So, what qualities make a teacher effective?
As educators, this is a question we often ask ourselves, especially for inspiration. Let’s face it—at the end of the day, teaching is a very demanding, challenging profession, and we deserve opportunities to reflect on inspirational teachers and teaching stories that provide us with those rays of inspiration that get us through the next days and weeks.
For those of you who may already know me and/or have taken a class with me, you know that I begin every college class I teach with inspirational teacher stories that remind us of why we do what we do. Every semester, my students and I reflect on what qualities and personal attributes make teachers effective. As several of you already know, Lilly’s Purple Plastic Purse by Kevin Henkes is one of my all-time favorite children’s picture books, and I read it during the first class of every course I teach. It is the perfect “1st day of school” book because it is a unique celebration of childhood exuberance, the joys of learning, and the smooth disposition of Lilly’s teacher, Mr. Slinger.
And, most of all, she loved her teacher, Mr. Slinger.
Mr. Slinger was a sharp as a tack.
He wore artistic shirts.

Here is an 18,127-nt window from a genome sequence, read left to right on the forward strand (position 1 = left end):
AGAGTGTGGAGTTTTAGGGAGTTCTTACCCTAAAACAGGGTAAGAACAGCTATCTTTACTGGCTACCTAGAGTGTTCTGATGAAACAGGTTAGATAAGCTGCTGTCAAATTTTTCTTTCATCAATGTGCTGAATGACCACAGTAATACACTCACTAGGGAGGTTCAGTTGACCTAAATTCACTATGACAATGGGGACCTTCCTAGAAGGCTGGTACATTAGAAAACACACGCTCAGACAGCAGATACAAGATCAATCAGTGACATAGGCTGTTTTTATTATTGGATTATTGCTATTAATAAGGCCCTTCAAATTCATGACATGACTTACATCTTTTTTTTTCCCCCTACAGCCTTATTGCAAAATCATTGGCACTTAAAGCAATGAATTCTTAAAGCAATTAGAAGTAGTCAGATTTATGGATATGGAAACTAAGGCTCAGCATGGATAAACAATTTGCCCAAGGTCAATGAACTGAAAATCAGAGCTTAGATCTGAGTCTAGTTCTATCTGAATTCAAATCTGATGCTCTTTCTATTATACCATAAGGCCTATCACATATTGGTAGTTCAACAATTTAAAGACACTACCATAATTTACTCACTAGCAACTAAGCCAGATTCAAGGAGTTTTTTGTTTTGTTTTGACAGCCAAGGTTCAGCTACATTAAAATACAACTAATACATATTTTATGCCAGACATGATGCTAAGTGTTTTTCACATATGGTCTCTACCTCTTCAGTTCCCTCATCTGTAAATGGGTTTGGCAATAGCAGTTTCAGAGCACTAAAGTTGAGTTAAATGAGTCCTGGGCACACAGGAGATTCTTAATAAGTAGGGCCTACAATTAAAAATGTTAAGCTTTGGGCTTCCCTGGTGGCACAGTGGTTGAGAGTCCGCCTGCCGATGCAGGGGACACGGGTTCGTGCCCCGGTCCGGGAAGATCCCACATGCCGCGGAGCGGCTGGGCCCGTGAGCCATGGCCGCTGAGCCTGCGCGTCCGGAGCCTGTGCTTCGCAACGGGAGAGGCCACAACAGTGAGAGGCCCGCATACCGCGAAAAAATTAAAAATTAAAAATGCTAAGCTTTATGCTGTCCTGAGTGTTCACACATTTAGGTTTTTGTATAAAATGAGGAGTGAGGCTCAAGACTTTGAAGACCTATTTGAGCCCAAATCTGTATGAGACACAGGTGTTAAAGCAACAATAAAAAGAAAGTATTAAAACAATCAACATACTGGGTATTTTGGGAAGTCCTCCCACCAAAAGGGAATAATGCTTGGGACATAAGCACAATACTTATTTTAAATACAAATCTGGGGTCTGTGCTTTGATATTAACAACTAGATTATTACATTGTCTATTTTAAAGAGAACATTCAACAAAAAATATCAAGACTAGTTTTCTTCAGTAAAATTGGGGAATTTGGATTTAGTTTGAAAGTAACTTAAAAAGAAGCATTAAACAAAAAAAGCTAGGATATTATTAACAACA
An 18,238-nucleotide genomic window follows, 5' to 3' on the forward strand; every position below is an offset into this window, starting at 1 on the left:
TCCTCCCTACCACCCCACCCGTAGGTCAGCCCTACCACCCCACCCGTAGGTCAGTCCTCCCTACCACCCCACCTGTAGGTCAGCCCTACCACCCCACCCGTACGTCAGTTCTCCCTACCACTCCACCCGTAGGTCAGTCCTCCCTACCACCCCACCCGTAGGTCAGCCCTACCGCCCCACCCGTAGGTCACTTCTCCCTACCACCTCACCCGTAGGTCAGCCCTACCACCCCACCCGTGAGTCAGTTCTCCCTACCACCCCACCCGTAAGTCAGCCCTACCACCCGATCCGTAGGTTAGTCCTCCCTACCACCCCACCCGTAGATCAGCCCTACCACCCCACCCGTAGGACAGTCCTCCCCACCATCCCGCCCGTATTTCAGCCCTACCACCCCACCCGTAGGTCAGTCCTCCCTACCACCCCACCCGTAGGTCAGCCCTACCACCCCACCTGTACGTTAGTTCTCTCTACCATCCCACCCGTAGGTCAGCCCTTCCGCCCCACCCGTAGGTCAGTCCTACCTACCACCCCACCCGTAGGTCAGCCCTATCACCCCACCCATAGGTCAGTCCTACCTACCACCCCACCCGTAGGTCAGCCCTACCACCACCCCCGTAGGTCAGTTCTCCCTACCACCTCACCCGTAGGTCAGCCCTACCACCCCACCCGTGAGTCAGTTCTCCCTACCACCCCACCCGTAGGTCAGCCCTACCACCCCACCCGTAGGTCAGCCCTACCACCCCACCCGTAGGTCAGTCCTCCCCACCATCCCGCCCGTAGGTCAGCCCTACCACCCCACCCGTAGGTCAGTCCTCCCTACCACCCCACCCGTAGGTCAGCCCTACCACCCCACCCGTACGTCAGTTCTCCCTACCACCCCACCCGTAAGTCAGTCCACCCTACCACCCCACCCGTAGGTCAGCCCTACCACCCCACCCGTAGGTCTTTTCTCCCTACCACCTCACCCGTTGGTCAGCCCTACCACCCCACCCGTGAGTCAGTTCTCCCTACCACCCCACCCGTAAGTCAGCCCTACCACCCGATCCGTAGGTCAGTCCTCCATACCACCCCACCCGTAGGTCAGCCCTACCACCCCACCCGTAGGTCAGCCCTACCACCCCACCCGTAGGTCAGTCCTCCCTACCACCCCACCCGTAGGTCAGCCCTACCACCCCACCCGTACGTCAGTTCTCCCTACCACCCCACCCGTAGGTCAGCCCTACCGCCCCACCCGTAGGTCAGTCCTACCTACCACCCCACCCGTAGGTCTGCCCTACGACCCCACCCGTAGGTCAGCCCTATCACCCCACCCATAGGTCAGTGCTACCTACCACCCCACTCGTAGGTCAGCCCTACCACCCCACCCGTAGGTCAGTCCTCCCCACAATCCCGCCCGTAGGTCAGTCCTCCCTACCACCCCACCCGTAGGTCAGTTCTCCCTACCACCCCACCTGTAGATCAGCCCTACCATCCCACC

He wore glasses on a chain around his neck.
And he wore a different colored tie for each day of the week.
I, too, love Mr. Slinger, for a host of reasons. First of all, I love that Henkes made the teacher a male, rather than the stereotypical female elementary school teacher. Mr. Slinger has a commanding, respectful, yet loving relationship with the children—a difficult balance to strike, indeed. He both disciplines and cares consistently. Lilly’s classroom is a dream classroom space, thanks to Mr. Slinger’s clever design. He uses innovative language, methods, and set-ups with his students. Mr. Slinger even has a kidney-shaped table at the back of the classroom with all sorts of fun writing utensils available, with a sign above reading “The Lightbulb Lab—Where Great Ideas Are Born.” Who wouldn’t want their child in Mr. Slinger’s classroom?!
One of Mr. Slinger’s most admirable traits is that he takes nothing personally. Excellent teachers, who truly understand the developmental qualities of their students, know better than to take anything the children do or say personally. There is no room for ego in teaching. Mr. Slinger handles tricky childhood behaviors with grace, and keeps the focus on learning, all while holding the students accountable for their actions, their growing independence, and their learning.
“Wow,” said the entire class. That was just about all they could say. “Wow.”
To all of you out there reading—
What do you love about Mr. Slinger?
What other picture book teachers do you find inspirational?
What makes those teachers you’ve identified effective?